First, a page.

Mary Norton’s 1952 juvenile novel The Borrowers was previously adapted in 1997, via a dog-poop-joke-heavy live-action British thing starring John Goodman that hasn’t been widely thought of since about 1998. The new version by the Japanese animation god Hayao Miyazaki, under the re-christened title The Secret World of Arrietty, is so obviously dissimilar the two films might as well not share the same source. Miyazaki’s, of course, is a thing of serene beauty—patient, hushed, in thrall to the countryside (and, needless to say, animated). It’s the kind of children’s film that’s easy to overrate, simply for not treating the younger contingent of its audience like ADD-addled freaks, but far easier to enjoy as the handiwork of a relaxed master filmmaker.
That said, Arrietty is not technically a Miyazaki film. The animator, who “retired” in 1997 and has since directed three more features, merely served as screenwriter and production planner. (Protege Hiromasa Yonebayashi directs.) Still, in look and vibe, Arrietty is a Miyazaki, albeit a considerably less strange and fantastical one. The Norton novel supplies a cleaner narrative than his fans are used to, as well as a world that only diverges from our own in the addition of miniature humans. Under the floorboards of a country house dwells our typically earnest titular tiny hero (voiced, in America at least, by Bridgit Mendler), whose parents (Amy Poehler and Will Arnett, the latter cast well against type as a gruff man’s man) warn her to stay away from the potentially dangerous normal-sized humans. The arrival of a melancholic boy (David Henrie), there for some R&R before major surgery, complicates Arrietty’s feelings.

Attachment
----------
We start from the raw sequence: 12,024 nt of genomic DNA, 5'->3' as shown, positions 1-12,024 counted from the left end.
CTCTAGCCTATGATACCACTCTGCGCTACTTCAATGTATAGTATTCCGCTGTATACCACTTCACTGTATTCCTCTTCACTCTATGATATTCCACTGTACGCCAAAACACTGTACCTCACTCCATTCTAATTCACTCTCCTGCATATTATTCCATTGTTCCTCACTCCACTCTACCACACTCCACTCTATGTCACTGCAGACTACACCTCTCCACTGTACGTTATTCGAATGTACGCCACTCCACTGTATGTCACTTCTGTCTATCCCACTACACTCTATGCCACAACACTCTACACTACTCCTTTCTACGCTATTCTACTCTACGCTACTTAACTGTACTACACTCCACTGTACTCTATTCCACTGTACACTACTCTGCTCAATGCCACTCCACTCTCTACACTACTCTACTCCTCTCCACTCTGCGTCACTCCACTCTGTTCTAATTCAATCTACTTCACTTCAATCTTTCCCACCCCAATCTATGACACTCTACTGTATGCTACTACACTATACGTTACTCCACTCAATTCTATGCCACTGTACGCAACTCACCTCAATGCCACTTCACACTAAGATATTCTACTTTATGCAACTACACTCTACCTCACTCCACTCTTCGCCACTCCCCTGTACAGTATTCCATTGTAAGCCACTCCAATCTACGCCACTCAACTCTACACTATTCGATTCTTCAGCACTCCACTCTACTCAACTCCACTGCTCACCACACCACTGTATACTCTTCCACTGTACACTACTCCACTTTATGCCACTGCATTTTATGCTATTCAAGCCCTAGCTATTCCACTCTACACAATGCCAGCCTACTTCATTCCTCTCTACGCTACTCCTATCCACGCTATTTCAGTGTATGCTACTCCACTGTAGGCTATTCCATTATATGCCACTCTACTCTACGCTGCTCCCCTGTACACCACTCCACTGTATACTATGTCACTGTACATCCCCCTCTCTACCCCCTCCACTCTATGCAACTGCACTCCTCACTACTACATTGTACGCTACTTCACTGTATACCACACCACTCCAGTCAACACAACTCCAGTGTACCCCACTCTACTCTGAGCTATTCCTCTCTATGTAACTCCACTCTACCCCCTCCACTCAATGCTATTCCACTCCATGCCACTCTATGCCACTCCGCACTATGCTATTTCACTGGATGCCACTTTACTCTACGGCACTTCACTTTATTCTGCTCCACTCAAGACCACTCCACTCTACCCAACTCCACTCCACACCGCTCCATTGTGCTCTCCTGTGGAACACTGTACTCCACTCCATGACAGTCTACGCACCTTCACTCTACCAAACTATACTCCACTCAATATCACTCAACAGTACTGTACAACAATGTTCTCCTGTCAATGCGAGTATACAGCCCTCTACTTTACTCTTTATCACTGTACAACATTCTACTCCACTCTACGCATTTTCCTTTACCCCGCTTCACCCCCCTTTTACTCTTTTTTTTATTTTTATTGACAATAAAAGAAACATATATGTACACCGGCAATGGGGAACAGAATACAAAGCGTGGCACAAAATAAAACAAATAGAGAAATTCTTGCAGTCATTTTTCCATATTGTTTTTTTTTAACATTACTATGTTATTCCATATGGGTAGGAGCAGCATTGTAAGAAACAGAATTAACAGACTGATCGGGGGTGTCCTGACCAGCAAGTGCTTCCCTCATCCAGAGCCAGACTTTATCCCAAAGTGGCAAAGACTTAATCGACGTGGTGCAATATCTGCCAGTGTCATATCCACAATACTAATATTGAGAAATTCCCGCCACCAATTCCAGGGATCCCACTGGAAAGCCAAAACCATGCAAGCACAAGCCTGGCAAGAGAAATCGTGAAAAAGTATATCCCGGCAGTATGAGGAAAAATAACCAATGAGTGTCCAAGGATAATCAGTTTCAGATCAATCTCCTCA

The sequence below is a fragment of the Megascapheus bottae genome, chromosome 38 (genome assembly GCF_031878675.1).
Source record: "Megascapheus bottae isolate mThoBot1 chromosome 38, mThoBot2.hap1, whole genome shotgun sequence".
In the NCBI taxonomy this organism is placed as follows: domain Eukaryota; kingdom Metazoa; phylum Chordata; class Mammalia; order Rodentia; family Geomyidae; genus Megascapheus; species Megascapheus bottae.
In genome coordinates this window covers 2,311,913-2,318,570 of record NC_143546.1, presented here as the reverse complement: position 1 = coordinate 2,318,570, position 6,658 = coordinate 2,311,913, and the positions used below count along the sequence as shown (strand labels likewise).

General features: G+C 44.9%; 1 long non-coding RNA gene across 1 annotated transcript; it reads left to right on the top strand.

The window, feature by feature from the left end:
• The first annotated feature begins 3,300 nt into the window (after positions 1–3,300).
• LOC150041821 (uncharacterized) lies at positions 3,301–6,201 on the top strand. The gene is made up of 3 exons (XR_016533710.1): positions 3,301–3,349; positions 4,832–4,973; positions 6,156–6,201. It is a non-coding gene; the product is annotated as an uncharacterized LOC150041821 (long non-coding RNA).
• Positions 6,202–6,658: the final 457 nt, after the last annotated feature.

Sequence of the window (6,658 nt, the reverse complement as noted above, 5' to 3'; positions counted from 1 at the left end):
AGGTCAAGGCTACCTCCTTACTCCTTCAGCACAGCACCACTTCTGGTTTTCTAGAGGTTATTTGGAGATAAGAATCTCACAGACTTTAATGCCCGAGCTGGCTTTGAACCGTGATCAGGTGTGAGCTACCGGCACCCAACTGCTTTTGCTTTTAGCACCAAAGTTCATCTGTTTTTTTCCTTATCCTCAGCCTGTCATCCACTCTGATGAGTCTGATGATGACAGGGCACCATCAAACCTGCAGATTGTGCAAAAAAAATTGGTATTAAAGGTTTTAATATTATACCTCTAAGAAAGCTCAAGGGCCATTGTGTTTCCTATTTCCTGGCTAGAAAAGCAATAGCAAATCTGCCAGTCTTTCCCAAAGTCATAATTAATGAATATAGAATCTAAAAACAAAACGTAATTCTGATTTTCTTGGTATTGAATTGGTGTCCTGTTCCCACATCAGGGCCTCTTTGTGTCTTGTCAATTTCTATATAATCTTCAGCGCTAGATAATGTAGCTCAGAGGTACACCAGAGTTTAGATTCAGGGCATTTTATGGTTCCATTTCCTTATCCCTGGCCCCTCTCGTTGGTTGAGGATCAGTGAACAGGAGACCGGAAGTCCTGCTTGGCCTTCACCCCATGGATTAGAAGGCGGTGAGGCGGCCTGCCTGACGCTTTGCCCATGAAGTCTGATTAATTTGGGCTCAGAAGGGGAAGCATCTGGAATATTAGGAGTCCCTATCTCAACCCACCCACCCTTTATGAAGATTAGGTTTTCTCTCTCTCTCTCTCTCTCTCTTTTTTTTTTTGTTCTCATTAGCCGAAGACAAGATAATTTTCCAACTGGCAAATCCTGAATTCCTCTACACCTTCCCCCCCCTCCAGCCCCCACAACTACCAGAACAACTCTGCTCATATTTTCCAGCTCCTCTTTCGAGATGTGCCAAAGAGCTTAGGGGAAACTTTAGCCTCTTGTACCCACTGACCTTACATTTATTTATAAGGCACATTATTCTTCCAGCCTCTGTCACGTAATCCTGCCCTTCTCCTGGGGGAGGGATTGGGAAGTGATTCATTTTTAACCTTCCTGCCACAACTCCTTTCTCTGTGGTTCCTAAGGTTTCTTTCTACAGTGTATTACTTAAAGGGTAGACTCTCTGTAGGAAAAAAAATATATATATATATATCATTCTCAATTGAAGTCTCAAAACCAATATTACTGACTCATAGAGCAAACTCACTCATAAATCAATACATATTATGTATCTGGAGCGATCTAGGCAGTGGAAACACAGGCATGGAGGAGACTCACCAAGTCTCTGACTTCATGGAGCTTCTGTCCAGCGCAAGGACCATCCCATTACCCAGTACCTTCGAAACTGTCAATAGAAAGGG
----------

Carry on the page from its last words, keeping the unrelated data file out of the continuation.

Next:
Of the Miyazaki canon, Arrietty is the one that strives most for normalcy. The scenes of the tiny “borrowers”’ domestic life looks like life in any regular household, only with nails employed as crutches and other make-shift swap-outs. The only strange and otherworldly creatures here are animals and insects drawn large: hordes of leaping grasshoppers, monstrous crows and rats of (relatively speaking) unusual size. The lack of overt magic would be vexing if the film didn’t have that Miyazaki touch. Instead, Arrietty proves that the filmmaker doesn’t need mutating spirit creatures and mutating logic—or even a director’s credit—to strut his stuff.
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